But, other days I get it. If you don’t know anything about martial arts, and you hear that there is a black belt on every corner (in Karate or TKD or whathaveyou), you may not see the value. Or you may hear the price tag and think, “but I can join the health club down the road for like $40 a month! Why pay $100 or more for BJJ?” If you teach or even train at an academy that is worth anything at all, you feel my frustration with people for not understanding or appreciating what they have near them. So I will offer some ideas I have heard and come up with on my own over the years to combat ignorance.

First, let me address the price tag. For those who argue that lessons cost too much…compared to what? Seriously? If you haven’t trained, don’t know the benefits, you have no basis of comparison and therefore no grounds on which to argue. Second, look at what you currently spend your money on. If you skip a few fast food trips, cut out the overpriced coffee, get rid of an indulgent unhealthy habit or two, then you will easily come up with the $4 a day it takes to pay for BJJ training. I said $4 a day! Additionally, by cutting out those costly bad habits you doubly improve your health consciousness when you consider that you’ve replaced an unhealthy habit for a healthy lifestyle choice.

Next, the difference between training Jiu-Jitsu and training at McDojo’s Martial Arts Emporium down the road with their 50 black belts. Black belts are not easily acquired in BJJ. You can go into most Karate and Tae Kwon Do schools and sign a contract virtually guaranteeing you a black belt at the end of a length of time. Show up, memorize some forms and terminology, never having to test out your skills in any realistic capacity, you can still get a black belt…when you’re about 12 years old or younger.

I have never taken a test for a single belt or even stripe under Royce Gracie. If he felt like I had improved since last he saw me, he would tell me to put a stripe on my belt. Sometimes this would be a while. I never know when the rank is coming, so I am concerned only with training and improving for the sake of the art and my own benefit. I don’t disagree with those instructors who conduct tests for their students. I even see some value in it. Regardless or testing or not, you are guaranteed that you will have to improve, stay fit and able, and be sure you can make the techniques actually work. This makes Brazilian Jiu-Jitsu (particularly Gracie Jiu-Jitsu) one of the most realistic martial arts out there. I would say the most realistic, but I will concede that there are others possibly. The proof, as they say, is in the pudding.

What’s more, you may find those saying they are not very concerned with self-defense, that they stay fit and healthy on their own, and that they have other hobbies. That is all well and good. But, my friend, have you even tried Jiu-Jitsu? For so many, it is a lifestyle that makes you want to move and learn and eat well and live better in every conceivable way! Why not try something that has those potential effects? And you may need to remind these people of the idea that, while there may be no good reason in the world to fight, there is every reason in the world to know how to fight! Oh, you have a gun for self-defense you say? You got it on you right now? At every second of every day? Because that is how often I have my Jiu-Jitsu with me.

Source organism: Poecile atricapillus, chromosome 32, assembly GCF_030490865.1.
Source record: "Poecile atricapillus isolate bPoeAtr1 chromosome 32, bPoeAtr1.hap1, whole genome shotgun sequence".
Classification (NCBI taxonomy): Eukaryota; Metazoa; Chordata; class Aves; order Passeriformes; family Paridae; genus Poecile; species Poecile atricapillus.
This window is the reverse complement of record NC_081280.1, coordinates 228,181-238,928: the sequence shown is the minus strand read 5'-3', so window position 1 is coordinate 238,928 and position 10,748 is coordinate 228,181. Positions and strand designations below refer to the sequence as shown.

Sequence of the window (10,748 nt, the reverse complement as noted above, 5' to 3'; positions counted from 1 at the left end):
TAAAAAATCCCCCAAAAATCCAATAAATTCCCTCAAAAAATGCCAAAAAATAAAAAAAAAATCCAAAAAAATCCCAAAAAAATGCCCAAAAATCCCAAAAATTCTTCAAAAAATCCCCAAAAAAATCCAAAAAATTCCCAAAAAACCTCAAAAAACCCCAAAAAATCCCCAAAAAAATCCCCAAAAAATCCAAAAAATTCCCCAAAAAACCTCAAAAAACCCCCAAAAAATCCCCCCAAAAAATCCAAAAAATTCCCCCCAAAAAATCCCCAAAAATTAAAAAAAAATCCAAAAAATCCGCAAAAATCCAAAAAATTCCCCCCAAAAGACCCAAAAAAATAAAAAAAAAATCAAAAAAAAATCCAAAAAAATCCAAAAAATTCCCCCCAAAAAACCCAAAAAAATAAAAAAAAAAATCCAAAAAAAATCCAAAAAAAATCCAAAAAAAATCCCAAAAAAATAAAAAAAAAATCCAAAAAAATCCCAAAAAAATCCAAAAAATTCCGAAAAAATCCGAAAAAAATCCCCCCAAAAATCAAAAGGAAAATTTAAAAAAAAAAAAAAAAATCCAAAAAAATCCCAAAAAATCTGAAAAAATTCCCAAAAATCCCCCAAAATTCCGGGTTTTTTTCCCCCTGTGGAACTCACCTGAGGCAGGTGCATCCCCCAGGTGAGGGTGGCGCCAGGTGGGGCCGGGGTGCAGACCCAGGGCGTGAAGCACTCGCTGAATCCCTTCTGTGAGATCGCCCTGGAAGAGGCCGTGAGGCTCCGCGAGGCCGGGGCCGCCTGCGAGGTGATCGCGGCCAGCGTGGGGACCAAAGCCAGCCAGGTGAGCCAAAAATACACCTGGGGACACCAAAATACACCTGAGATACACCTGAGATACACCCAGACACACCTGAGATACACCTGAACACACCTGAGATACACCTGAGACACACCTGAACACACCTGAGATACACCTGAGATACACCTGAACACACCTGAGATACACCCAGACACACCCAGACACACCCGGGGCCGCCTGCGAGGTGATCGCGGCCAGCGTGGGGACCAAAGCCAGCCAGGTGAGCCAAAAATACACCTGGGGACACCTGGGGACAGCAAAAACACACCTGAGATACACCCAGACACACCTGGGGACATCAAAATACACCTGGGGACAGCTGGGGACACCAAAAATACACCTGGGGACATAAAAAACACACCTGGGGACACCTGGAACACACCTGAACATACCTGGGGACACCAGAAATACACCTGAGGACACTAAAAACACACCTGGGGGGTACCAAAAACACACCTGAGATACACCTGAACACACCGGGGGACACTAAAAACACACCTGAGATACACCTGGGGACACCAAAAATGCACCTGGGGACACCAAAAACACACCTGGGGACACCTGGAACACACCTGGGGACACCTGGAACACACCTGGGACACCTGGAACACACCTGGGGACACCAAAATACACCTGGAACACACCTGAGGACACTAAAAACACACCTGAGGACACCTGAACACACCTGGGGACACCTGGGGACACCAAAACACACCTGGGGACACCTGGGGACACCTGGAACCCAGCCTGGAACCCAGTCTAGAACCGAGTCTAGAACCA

BJJ may not be for everyone (I believe everyone can benefit from it however), so I don’t go out proselytizing all over the place. But I do speak my mind and share my knowledge and passion where those seeking more information may find me. I hope the aforementioned ideas might help you convince someone to give training a chance too.

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Firstly, this isn’t a religious post, except in the fact that jiu-jitsu is a deeply religious thing for me. Rather, I’m referring to having faith in the training, in the technique, in the realization that all will come when you are ready for it.

The first truly Brazilian Jiu-Jitsu technique I ever learned was a half guard pass. I had virtually no context for it. It had never come up in a fight and I hadn’t realized what it was if it occurred in training prior to learning it. I repped it out and listened to the explanation for it but it wouldn’t be accessible to me for some time.

Finally, probably 2 or more years later I found the exact right scenario and that technique, which I thought I had forgotten by then, came to the surface. I was ready for it! Has this ever happened to you?